Diagnostic Plots

Jonathan Bakdash and Laura Marusich


Running Example Requires gglm (White 2023)

#Install gglm

Plotting Model Diagnostics

The code below demonstrates how to plot model diagnostics for rmcorr. There are four diagnostic plots assessing:
1. Residuals vs. Fitted values: Linearity
2. Quantile-Quantile (Q-Q): Normality of residuals
3. Scale-Location: Equality of variance (homoscedasticity)
4. Residuals vs. Leverage: Influential observations

raz.rmc <- rmcorr(participant = Participant, measure1 = Age, 
                  measure2 = Volume, dataset = raz2005) 
#> Warning in rmcorr(participant = Participant, measure1 = Age, measure2 = Volume,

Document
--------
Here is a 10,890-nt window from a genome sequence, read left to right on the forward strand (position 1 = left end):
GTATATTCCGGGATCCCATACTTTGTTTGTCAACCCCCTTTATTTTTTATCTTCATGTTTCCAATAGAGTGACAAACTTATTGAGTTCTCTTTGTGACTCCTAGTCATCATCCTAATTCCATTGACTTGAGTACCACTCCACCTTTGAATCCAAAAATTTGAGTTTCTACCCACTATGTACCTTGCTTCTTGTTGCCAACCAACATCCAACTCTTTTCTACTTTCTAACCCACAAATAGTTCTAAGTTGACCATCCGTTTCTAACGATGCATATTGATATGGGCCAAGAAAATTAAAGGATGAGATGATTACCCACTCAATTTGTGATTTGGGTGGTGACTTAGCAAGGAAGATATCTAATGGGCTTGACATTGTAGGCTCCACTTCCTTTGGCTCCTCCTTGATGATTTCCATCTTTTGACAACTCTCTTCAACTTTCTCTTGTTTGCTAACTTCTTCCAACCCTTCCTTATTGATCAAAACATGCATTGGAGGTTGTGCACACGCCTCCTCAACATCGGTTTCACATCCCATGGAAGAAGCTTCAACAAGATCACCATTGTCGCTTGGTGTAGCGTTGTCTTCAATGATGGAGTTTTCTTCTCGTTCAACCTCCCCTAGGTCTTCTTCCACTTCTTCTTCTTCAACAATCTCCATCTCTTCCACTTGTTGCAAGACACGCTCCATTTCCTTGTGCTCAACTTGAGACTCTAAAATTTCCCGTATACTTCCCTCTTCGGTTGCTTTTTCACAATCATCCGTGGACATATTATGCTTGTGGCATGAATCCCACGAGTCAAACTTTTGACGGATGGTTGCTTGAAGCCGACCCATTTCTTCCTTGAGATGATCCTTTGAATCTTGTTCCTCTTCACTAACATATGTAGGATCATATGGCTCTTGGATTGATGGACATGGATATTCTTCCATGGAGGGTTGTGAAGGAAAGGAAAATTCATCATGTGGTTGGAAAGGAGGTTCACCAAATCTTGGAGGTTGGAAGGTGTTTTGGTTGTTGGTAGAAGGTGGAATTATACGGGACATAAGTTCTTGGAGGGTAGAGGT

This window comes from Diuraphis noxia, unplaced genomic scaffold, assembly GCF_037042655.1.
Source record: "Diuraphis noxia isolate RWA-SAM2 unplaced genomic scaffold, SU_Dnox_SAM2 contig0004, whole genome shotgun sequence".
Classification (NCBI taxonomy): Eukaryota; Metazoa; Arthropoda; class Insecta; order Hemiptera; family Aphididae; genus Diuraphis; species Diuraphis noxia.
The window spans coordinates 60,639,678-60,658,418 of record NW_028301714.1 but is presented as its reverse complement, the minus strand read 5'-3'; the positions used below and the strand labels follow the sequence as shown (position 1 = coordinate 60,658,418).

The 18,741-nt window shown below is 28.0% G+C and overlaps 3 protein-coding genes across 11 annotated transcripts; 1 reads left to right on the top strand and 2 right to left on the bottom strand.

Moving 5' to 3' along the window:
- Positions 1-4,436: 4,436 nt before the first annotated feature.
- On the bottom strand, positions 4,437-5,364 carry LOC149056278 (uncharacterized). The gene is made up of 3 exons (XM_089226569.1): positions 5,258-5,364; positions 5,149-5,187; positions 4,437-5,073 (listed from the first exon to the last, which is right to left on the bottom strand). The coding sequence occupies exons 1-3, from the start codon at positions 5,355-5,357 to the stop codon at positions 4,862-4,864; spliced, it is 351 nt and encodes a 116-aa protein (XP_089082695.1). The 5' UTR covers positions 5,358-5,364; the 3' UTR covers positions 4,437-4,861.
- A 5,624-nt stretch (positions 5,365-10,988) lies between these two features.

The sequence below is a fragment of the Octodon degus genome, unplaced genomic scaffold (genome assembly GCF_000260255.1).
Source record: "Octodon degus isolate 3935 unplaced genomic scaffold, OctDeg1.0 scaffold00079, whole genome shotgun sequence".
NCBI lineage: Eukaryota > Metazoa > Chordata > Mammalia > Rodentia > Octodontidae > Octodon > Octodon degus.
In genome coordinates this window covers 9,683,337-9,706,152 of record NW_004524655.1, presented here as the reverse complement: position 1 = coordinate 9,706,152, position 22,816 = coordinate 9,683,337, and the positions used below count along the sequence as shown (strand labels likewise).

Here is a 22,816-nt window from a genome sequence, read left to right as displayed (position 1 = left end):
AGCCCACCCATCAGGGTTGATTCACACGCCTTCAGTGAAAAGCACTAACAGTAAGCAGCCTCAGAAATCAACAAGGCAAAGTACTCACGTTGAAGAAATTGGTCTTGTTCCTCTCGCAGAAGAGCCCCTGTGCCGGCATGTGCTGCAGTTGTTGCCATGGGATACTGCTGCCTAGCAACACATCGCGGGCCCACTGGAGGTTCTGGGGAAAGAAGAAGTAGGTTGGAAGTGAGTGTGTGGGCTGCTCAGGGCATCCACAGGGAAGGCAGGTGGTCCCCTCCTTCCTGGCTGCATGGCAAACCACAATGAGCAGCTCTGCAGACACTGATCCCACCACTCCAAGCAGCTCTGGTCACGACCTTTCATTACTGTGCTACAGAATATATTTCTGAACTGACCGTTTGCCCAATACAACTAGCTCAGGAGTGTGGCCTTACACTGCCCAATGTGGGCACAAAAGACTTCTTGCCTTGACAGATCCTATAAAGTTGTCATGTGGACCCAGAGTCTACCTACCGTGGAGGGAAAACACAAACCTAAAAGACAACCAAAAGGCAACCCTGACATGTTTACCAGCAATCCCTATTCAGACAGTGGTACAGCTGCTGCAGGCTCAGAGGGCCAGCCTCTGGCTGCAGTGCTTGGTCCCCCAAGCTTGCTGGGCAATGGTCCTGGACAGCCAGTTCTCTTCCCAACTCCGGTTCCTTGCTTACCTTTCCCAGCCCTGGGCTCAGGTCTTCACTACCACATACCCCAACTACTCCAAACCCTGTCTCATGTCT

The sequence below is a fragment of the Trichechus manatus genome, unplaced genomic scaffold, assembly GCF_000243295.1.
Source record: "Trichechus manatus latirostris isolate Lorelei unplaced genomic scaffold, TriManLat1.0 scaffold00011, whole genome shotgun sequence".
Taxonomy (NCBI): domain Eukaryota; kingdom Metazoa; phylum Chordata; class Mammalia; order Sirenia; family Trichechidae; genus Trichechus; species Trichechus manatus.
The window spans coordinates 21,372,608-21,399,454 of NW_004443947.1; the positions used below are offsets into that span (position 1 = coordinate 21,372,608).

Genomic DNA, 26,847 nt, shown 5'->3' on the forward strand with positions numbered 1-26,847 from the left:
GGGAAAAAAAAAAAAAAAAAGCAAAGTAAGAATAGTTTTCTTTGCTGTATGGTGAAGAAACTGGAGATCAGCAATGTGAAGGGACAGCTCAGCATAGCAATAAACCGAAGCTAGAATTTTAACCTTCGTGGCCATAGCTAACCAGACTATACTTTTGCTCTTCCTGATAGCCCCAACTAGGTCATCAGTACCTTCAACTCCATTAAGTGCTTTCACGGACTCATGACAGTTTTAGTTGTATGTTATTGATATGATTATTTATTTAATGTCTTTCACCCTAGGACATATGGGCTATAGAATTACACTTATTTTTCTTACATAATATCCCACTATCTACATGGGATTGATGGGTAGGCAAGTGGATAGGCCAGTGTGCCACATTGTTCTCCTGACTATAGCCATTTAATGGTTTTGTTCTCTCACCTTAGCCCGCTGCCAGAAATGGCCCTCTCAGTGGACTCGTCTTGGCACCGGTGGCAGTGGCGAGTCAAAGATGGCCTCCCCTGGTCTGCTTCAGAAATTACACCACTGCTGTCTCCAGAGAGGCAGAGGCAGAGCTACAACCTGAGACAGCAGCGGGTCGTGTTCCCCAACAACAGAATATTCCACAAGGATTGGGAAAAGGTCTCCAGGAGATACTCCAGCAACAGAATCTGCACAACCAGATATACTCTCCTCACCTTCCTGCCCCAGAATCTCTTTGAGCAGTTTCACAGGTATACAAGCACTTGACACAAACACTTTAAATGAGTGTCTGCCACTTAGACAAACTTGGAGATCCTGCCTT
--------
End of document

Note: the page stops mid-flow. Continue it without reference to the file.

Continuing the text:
#> : 'Participant' coerced into a factor

#Using gglm

#using base R 

How much do violations of these assumptions matter? It depends. General Linear Model (GLM) is typically robust to deviations from the above assumptions, but severe violations may produce misleading results (Gelman, Hill, and Vehtari 2020). Also, the reason(s) for violations can matter: “Violations of assumptions may result from problems in the dataset, the use of an incorrect regression model, or both” (Cohen et al. 2013, 117).

Cohen, Jacob, Patricia Cohen, Stephen G West, and Leona S Aiken. 2013. Applied Multiple Regression/Correlation Analysis for the Behavioral Sciences. Routledge.
Gelman, Andrew, Jennifer Hill, and Aki Vehtari. 2020. Regression and Other Stories. Cambridge University Press.
White, Grayson. 2023. Gglm: Grammar of Graphics for Linear Model Diagnostic Plots. https://CRAN.R-project.org/package=gglm.